Keeping Safe – Tips For Taxi Drivers
Operating a successful taxi business is becoming much harder for some operators.
The credit crunch has hit hard for many as the public are tightening their money belts every way they can, including the use of taxis. However, the current and on-going drink driving campaigns by the government is having a positive effect on increasing the number of taxis the public are using at night.
Taxi drivers realise that some of the most profitable shifts are late at night. Although this may be the most lucrative period the increase in potential abuse and violence also increases.
Licensed hackney carriages are the only type of vehicle that can legally be hailed and stopped by a member of the public. All other vehicles which are for hire for public use must be pre-booked prior to collecting a fare paying passenger or passengers.
It is also a requirement that a booking log is kept by the minicab operators. At the time of booking the name and collection address has to be recorded, providing private hire vehicles with some form of identity of the person using their services which may help should any violence, abuse or damaged be caused to the driver or vehicle.
Licensed hackney carriages do not have to keep logs and are therefore more at risk.
There are a number of things that taxi drivers can do to try and reduce risk.
1. Keeping contact via the onboard radio system. Calling the office frequently or contacting them as soon as any trouble begins to brew may help protect the drivers.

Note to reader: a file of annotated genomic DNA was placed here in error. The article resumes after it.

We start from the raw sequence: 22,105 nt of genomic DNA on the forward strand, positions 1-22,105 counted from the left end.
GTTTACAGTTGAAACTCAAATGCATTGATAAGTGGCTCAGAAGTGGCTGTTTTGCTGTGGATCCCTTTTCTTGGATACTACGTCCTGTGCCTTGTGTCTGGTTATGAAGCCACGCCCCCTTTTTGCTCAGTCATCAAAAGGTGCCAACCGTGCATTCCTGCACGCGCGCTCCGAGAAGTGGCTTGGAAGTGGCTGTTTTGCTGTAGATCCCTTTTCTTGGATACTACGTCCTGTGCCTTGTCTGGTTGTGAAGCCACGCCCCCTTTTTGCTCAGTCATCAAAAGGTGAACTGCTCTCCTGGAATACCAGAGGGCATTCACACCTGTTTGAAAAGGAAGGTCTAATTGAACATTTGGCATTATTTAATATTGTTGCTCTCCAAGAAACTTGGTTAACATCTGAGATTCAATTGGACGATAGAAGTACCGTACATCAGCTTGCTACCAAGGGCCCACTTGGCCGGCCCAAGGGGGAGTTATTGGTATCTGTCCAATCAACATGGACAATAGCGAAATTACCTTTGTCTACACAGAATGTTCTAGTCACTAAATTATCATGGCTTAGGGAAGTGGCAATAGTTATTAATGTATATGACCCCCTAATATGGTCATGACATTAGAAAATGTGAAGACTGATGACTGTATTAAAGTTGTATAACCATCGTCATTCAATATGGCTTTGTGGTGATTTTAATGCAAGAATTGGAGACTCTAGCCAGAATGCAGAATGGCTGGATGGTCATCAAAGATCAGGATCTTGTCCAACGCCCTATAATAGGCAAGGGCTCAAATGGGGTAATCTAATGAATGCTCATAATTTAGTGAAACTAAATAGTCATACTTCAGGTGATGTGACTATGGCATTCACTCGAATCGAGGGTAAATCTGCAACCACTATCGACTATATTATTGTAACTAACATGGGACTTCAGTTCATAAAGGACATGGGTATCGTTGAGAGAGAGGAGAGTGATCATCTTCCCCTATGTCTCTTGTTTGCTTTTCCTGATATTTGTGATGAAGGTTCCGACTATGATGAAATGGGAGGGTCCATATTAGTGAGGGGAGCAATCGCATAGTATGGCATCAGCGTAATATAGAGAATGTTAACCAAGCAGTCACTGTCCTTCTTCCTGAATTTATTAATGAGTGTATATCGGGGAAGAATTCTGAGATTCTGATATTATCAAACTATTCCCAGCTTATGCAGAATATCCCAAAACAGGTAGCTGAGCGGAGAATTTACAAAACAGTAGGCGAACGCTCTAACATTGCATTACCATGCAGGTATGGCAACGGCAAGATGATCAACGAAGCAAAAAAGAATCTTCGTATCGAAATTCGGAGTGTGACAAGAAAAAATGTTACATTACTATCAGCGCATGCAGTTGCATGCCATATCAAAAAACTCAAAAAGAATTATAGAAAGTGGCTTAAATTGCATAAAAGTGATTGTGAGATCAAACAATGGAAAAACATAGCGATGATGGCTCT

2. Fitting a convex mirror which provides a clear view of whats occurring in the back of the vehicle to enable the driver to pre-empt any dangerous situations.
3. Drivers of saloon cars can install a shield made from material which will help provide protection from a knife or hard bodily impact, such as a punch.
4. Many local councils are helping reduce the risks of abuse and violence for taxi drivers by installing video cameras in licensed taxi and minicabs. Taxi insurance companies welcome all measures to reduce risks and although they may not offer a specific discount for vehicles which are fitted with video equipment any recoded footage of violence and damage can be used to help validate a claim.
5. Taxis drivers do have the right to refuse a passenger if they believe they pose a high risk.
6. Those who use a saloon car should consider restricting front seat passengers.
7. Keep the window only open enough to be able to speak to people not low enough for people to reach in and assault or grab you.
8. Returning to the office and depositing money on a frequent basis can also help reduce the risk of loss.
Many taxi insurance companies will also provide cover for loss of money should it be stolen. There are restrictions as to the amount of money they will provide cover for, so it is well worth contacting them to see whether they include or offer this within the insurance cover.